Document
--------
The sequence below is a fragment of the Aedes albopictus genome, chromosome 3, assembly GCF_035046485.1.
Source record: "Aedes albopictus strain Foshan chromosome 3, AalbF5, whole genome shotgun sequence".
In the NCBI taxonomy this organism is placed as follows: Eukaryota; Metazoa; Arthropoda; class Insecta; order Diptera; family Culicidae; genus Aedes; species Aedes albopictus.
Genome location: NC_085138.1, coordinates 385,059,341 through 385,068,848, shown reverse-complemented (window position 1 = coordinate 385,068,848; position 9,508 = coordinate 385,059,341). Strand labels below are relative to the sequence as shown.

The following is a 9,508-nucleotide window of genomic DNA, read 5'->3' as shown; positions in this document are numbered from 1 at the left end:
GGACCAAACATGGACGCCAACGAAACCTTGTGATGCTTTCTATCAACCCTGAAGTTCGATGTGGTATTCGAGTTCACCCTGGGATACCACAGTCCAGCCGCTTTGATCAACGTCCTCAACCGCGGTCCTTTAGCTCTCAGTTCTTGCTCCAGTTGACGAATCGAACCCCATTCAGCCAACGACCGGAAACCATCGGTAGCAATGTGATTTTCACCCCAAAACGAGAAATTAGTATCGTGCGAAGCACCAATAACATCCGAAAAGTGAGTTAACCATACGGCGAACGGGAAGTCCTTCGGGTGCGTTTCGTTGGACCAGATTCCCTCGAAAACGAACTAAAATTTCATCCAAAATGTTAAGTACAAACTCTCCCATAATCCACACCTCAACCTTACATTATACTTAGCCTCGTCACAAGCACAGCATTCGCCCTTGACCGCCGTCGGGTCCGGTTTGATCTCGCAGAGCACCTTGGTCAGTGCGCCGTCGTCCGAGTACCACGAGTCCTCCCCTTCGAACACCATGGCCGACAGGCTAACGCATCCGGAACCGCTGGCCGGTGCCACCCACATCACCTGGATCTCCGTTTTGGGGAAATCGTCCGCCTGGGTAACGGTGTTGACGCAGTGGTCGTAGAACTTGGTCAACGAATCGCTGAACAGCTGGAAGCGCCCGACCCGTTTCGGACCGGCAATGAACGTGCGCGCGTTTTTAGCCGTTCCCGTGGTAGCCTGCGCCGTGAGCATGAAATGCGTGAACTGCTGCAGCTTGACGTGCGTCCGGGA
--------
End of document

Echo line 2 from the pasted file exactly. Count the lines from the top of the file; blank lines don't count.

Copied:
Source record: "Aedes albopictus strain Foshan chromosome 3, AalbF5, whole genome shotgun sequence".